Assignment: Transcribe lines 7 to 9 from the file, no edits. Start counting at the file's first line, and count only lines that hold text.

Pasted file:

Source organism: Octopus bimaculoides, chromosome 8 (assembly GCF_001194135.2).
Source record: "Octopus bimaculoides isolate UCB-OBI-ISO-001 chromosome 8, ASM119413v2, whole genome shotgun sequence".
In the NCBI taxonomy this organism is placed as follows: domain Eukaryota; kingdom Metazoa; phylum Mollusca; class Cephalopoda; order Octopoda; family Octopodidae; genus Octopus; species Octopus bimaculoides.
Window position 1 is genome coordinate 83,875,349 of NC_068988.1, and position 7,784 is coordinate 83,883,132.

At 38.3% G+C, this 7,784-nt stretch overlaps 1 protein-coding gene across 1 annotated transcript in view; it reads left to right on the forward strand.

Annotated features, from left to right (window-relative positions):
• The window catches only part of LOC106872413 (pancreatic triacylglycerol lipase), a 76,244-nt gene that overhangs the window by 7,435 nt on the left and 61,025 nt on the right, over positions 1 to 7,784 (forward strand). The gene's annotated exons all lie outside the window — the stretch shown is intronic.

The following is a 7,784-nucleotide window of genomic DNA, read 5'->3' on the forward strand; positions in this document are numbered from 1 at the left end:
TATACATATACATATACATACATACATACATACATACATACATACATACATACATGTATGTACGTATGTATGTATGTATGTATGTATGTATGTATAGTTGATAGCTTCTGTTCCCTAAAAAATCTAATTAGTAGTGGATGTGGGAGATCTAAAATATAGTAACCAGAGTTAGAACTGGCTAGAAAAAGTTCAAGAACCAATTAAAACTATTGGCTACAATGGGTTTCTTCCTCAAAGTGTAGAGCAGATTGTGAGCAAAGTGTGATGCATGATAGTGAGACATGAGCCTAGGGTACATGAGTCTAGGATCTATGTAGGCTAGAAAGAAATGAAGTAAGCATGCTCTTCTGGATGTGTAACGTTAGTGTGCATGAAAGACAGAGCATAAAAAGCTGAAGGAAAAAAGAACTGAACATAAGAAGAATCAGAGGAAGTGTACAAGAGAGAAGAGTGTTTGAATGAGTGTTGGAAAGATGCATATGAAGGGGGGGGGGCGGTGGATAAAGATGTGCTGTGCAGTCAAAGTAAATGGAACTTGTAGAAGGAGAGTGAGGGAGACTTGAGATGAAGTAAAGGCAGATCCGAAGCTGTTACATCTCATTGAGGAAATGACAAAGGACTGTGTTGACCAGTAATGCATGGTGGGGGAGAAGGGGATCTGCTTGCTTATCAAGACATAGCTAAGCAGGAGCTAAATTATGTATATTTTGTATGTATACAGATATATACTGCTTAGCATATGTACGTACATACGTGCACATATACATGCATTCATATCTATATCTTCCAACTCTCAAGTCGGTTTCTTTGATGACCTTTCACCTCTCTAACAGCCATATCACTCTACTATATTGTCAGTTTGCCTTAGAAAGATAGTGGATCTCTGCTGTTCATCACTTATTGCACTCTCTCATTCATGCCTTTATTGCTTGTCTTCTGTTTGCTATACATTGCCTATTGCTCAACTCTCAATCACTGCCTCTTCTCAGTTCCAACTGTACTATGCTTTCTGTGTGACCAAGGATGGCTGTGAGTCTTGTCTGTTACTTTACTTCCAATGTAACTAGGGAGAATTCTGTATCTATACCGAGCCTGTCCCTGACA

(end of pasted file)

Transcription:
• The window catches only part of LOC106872413 (pancreatic triacylglycerol lipase), a 76,244-nt gene that overhangs the window by 7,435 nt on the left and 61,025 nt on the right, over positions 1 to 7,784 (forward strand). The gene's annotated exons all lie outside the window — the stretch shown is intronic.

The following is a 7,784-nucleotide window of genomic DNA, read 5'->3' on the forward strand; positions in this document are numbered from 1 at the left end:
TATACATATACATATACATACATACATACATACATACATACATACATACATACATGTATGTACGTATGTATGTATGTATGTATGTATGTATGTATAGTTGATAGCTTCTGTTCCCTAAAAAATCTAATTAGTAGTGGATGTGGGAGATCTAAAATATAGTAACCAGAGTTAGAACTGGCTAGAAAAAGTTCAAGAACCAATTAAAACTATTGGCTACAATGGGTTTCTTCCTCAAAGTGTAGAGCAGATTGTGAGCAAAGTGTGATGCATGATAGTGAGACATGAGCCTAGGGTACATGAGTCTAGGATCTATGTAGGCTAGAAAGAAATGAAGTAAGCATGCTCTTCTGGATGTGTAACGTTAGTGTGCATGAAAGACAGAGCATAAAAAGCTGAAGGAAAAAAGAACTGAACATAAGAAGAATCAGAGGAAGTGTACAAGAGAGAAGAGTGTTTGAATGAGTGTTGGAAAGATGCATATGAAGGGGGGGGGGCGGTGGATAAAGATGTGCTGTGCAGTCAAAGTAAATGGAACTTGTAGAAGGAGAGTGAGGGAGACTTGAGATGAAGTAAAGGCAGATCCGAAGCTGTTACATCTCATTGAGGAAATGACAAAGGACTGTGTTGACCAGTAATGCATGGTGGGGGAGAAGGGGATCTGCTTGCTTATCAAGACATAGCTAAGCAGGAGCTAAATTATGTATATTTTGTATGTATACAGATATATACTGCTTAGCATATGTACGTACATACGTGCACATATACATGCATTCATATCTATATCTTCCAACTCTCAAGTCGGTTTCTTTGATGACCTTTCACCTCTCTAACAGCCATATCACTCTACTATATTGTCAGTTTGCCTTAGAAAGATAGTGGATCTCTGCTGTTCATCACTTATTGCACTCTCTCATTCATGCCTTTATTGCTTGTCTTCTGTTTGCTATACATTGCCTATTGCTCAACTCTCAATCACTGCCTCTTCTCAGTTCCAACTGTACTATGCTTTCTGTGTGACCAAGGATGGCTGTGAGTCTTGTCTGTTACTTTACTTCCAATGTAACTAGGGAGAATTCTGTATCTATACCGAGCCTGTCCCTGACA